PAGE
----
The Van Horn Way
In aeronautical engineering, success can often be based on failure — that ability to learn from one’s mistakes and move forward in a new direction. Non-linear thinking is often part of this and can solve big problems, but in the bureaucracy of many large corporations, that way of doing things can take an exponential amount of time and leave the journey from concept to testable product mired in red tape and conflicting opinions.
Upon meeting and talking with engineers Jim Van Horn and Dean Rosenlof of Van Horn Aviation in Tempe, Ariz., however, one could quite easily draw a link from them to a different period of time, when companies of all sizes were able to be more flexible and adaptable.
The Right Process
Van Horn Aviation (VHA) was created in 2001 a few years after Van Horn left McDonnell Douglas. “We formed as a consulting company in 2001, but Dean and I were working together as consultants as far back as 1995,” said Van Horn.
In what would become a hallmark of the company, some of VHA’s initial mistakes would lead to key future successes. “When it came to production and design,” said Van Horn, “we initially focused on developing metallic blades, but ended up at odds with Bell Helicopter, which led Dean and I to reassess our situation — if the nature of what we were doing was going to be seen as an irritant to OEMs [original equipment manufacturers], we needed to change our thinking.”
Ultimately, what VHA needed to do was make sure the projects it was developing were unlike anything currently available. Until then, however, it focused on metal blades from “legacy fleets.” Much of the blade design in these legacy fleets were very dated 1960s technology, but as these aircraft maintained a strong following, Van Horn and Rosenlof felt they deserved some updating.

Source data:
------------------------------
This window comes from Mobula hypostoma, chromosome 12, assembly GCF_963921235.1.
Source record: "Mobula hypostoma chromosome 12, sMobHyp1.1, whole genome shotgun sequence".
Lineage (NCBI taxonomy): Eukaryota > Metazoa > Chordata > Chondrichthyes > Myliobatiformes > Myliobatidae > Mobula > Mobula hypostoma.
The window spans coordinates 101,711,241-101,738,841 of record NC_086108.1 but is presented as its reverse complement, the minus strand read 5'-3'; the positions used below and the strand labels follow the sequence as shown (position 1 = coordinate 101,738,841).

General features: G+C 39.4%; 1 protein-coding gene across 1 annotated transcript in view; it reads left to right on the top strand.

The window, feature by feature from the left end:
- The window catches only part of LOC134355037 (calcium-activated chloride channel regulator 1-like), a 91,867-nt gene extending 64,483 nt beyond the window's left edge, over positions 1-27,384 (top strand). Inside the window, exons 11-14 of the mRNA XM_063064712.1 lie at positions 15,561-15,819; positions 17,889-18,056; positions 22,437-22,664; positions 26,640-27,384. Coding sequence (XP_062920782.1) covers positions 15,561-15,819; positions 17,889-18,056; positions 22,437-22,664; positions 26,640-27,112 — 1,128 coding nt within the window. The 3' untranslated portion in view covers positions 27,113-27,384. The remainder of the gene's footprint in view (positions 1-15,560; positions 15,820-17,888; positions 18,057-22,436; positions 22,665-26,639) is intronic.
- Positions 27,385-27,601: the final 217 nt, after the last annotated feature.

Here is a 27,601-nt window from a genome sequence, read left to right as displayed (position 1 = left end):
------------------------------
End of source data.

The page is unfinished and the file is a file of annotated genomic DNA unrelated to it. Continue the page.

The innovation that addressed VHA’s need to provide unique solutions with its desire to update the blade technology of the legacy fleets, came in the form of composite improvements. This became the company’s business model — and it all began with tail rotor blades. “Unlike some acquaintances of ours, who felt that the tail rotor blades were a bit beneath them due to size and less profitability,” said Van Horn, “we realized that we needed to learn how to design and build as well as tool and test for composite [tail rotor] blades.”
VHA began with the UH-1H tail rotor, and its mistakes there ended up giving the company more insights than an initial success ever could have. During its first tests, VHA immediately learned that adjustments and changes needed to be made: control loads were too high, requiring blade chord-length adjustments; chord-bending loads were also too high, resulting in the need for changes in the ply orientation of the composites. “One of the features of composite materials is that you can orient the fibers in directions that satisfy the stiffness and strength requirements for the dynamics that you need,” said Rosenlof. “You can’t modify aluminum, the only way to make an aluminum component stronger is to change its thickness, whereas with composites we are able to alter its character and achieve less flex and more strength in some areas where it’s required, and more flex in other areas on the same blade simply by varying ply orientation.”
These changes allowed Van Horn and Rosenlof to learn important aspects in the UH-1H tail rotor design through extensive testing involving a wide range of control maneuvers and control inputs. These lessons learned carried VHA into its Bell 206 tail rotor blade prototype, and to its adoption of an airfoil design referred to as “laminar flow” — originally a patent-expired joint design between NASA and the United States Army that is actually considerably superior to the original blade design: it stalls at a higher lift coefficient than the OEM airfoil, with greatly reduced drag due to its shape, along with significantly reduced operating noise levels. (One of the huge attractions for operators of legacy fleet aircraft is also that VHA’s composite blades have double the lifespan of the OEM tail rotor blade, from 2,500 to 5,000 hours.)